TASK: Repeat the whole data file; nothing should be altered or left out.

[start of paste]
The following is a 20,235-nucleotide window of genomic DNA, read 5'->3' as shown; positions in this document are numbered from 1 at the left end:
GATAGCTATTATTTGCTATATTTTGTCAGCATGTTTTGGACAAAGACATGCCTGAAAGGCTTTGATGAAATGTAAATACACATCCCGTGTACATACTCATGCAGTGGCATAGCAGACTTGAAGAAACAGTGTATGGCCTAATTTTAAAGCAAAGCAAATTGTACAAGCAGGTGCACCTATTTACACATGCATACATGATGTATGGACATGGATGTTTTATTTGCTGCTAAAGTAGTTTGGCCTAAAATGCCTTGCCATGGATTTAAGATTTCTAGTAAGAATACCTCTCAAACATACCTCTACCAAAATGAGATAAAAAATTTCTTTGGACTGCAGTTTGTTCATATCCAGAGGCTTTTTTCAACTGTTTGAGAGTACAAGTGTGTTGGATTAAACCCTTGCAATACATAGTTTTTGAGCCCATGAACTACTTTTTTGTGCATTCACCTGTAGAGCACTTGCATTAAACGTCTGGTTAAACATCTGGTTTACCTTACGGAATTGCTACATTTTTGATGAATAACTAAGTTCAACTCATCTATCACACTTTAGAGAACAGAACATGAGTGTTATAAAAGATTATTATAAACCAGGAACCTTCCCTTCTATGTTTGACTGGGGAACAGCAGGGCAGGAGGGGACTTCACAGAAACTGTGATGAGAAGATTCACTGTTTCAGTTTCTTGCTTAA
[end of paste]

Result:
The following is a 20,235-nucleotide window of genomic DNA, read 5'->3' as shown; positions in this document are numbered from 1 at the left end:
GATAGCTATTATTTGCTATATTTTGTCAGCATGTTTTGGACAAAGACATGCCTGAAAGGCTTTGATGAAATGTAAATACACATCCCGTGTACATACTCATGCAGTGGCATAGCAGACTTGAAGAAACAGTGTATGGCCTAATTTTAAAGCAAAGCAAATTGTACAAGCAGGTGCACCTATTTACACATGCATACATGATGTATGGACATGGATGTTTTATTTGCTGCTAAAGTAGTTTGGCCTAAAATGCCTTGCCATGGATTTAAGATTTCTAGTAAGAATACCTCTCAAACATACCTCTACCAAAATGAGATAAAAAATTTCTTTGGACTGCAGTTTGTTCATATCCAGAGGCTTTTTTCAACTGTTTGAGAGTACAAGTGTGTTGGATTAAACCCTTGCAATACATAGTTTTTGAGCCCATGAACTACTTTTTTGTGCATTCACCTGTAGAGCACTTGCATTAAACGTCTGGTTAAACATCTGGTTTACCTTACGGAATTGCTACATTTTTGATGAATAACTAAGTTCAACTCATCTATCACACTTTAGAGAACAGAACATGAGTGTTATAAAAGATTATTATAAACCAGGAACCTTCCCTTCTATGTTTGACTGGGGAACAGCAGGGCAGGAGGGGACTTCACAGAAACTGTGATGAGAAGATTCACTGTTTCAGTTTCTTGCTTAA